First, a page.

Rory McIlroy takes aim at criticism of caddie Harry Diamond after US Open choke, press conference

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Rory McIlroy is convinced he can bounce back quickly from his painful collapse in the US Open at Pinehurst.

The four-time major winner briefly held a two-shot lead with five holes to play but bogeyed three of the last four holes — missing two short par-putts — to finish a shot behind Bryson DeChambeau.

It was the 35-year-old’s best chance to win his first major since 2014 and brought back memories of squandering a four-shot lead in the final round of the 2011 Masters with a closing 80.

The Northern Irishman, who defends his Scottish Open title this week, recovered quickly to win his first major in the US Open two months later in 2011 and will hope he can repeat the trick in next week’s British Open at Royal Troon.

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Rory’s reaction to Bryson’s winning putt | 02:00

“I look back on that day (at Pinehurst) just like I look back on some of the toughest moments in my career and I’ll learn a lot from it and hopefully put that to good use,” McIlroy said on Wednesday.

“It’s something that’s been a bit of a theme throughout my career. I’ve been able to take those tough moments and turn them into great things not very long after that.

“It’s been a while since I’ve won a major but I felt worse after some other losses. I felt worse after Augusta in 2011 and I felt worse after St Andrews (2022 British Open). It was up there with the tough losses but not the toughest.

“The way I’d describe Pinehurst on Sunday was it was a great day until it wasn’t.”

‘Gutted’ Rory leaves right after loss | 00:53

McIlroy also took the opportunity to defend his caddie, Harry Diamond, who came under scrutiny for his role in the collapse after the Irishman bogeyed on three of his last four holes.

“You know, it’s certainly unfair. Hank Haney has never been in that position,” ­McIlroy said, referencing criticism from by Tiger Woods’ former coach before also addressing comments made by former PGA Tour player turned television analyst Smylie Kaufman.

“Smylie has been in that position once. I love Smylie and he was out there with us on 18. But just because Harry is not as vocal or loud with his words as other ­caddies, it doesn’t mean that he doesn’t say anything and that he doesn’t do anything.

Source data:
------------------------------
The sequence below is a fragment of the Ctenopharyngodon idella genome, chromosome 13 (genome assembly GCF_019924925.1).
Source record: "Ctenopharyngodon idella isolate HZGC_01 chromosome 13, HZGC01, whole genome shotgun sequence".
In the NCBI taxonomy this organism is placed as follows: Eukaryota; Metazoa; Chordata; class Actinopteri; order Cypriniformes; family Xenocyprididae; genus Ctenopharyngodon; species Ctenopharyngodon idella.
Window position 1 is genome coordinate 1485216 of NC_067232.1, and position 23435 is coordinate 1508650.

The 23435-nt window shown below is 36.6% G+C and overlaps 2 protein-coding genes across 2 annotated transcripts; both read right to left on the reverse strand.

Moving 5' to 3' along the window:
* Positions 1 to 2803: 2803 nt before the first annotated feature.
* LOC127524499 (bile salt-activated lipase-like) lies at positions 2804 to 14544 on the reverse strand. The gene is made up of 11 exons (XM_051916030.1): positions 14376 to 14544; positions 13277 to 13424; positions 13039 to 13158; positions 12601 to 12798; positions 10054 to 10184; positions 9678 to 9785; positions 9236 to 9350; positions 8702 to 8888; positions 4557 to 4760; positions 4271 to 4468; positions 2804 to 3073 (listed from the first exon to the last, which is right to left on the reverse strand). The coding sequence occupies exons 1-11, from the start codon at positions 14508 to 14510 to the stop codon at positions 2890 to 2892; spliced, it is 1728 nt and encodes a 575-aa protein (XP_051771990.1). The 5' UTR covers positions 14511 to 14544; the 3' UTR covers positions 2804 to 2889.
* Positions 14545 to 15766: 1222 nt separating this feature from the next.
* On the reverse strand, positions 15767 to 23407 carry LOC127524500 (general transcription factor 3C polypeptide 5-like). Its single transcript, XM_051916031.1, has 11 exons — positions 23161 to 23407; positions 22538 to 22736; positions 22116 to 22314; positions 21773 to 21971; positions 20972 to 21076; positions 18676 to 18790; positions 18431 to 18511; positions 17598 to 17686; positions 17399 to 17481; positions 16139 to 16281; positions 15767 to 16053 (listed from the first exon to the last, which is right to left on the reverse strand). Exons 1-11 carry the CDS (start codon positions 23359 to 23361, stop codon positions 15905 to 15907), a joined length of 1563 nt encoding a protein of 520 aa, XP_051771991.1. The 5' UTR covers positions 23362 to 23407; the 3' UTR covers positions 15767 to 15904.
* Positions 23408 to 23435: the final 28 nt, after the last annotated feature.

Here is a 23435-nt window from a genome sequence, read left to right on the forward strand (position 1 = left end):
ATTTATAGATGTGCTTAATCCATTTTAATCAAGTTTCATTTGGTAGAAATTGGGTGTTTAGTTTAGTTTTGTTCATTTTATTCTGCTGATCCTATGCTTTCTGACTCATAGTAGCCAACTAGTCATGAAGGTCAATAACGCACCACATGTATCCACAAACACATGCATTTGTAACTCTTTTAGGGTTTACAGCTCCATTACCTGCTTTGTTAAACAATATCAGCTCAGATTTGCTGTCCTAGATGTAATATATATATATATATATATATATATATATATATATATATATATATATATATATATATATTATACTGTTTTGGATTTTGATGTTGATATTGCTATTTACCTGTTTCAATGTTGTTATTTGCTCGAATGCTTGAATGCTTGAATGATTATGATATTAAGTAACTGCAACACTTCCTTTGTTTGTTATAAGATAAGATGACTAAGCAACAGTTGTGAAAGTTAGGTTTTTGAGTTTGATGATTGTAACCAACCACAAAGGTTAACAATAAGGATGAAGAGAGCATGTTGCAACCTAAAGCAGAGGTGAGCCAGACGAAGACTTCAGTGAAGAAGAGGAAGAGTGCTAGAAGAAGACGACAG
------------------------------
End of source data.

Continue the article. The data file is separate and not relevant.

“These guys that criticise when things don’t go my way, they never say anything good when things do go my way. So where were they when I won Dubai earlier this year or Quail Hollow or the two FedEx Cups that I’ve won with Harry or the two Ryder Cups or whatever? They are never there to say Harry did such a great job when I win but they are always there to criticise when we don’t win.

“They are not there. They are not the ones hitting the shots and ­making the decisions. Someone said to me once: ‘If you would never take advice from these people, you should never take their criticisms either.’ I certainly wouldn’t go to Hank Haney for advice. I love Smylie, but I think I know what I’m doing and so does Harry.”

DeChambeau snatches second US Open title | 03:26

The world number two, who has not played a competitive round since his US Open heartbreak, said he had “stewed” on what happened for a few days, and reflected on the now-infamous two short putts he missed that saw him lose.

“It was a great opportunity. It passed me by but hopefully when I get that next opportunity, it won’t pass me by,” he said.

“I can vividly remember starting to feel a little uncomfortable waiting for my second putt on 16, and you know, the putt on the last, it was a really tricky putt. And I was very aware of where Bryson was off the tee. I knew I had to hit it really soft. If the one back didn’t matter, I would have hit it firmer.

“But because I was sort of in two minds, I didn’t know whether Bryson [Dechambeau] was going to make a par or not, it was one of those ones where I had to make sure that if the putt didn’t go in, that it wasn’t going 10 feet by, which it very easily could have.

“Thinking back, yeah, maybe I was a little too aware of where Bryson was and what he was doing … Just the way the course flowed, it just made me very aware of what he was doing at the same time. So it sort of got me out of my own little world a little bit.

“But no, I mean, when I look back on that day, just like I look back on some of my toughest moments in my career, I’ll learn a lot from it and I’ll hopefully put that to good use. It’s something that’s been a bit of a theme throughout my career. I’ve been able to take those tough moments and turn them into great things not very long after that.

“I’m playing great golf and it’s another opportunity to see how I can hopefully handle it better than I handled it a few weeks ago.”

Other star names who will be teeing off at the Renaissance Club in North Berwick include PGA Championship winner Xander Schauffele, Jordan Spieth, Collin Morikawa and Ludvig Aberg.

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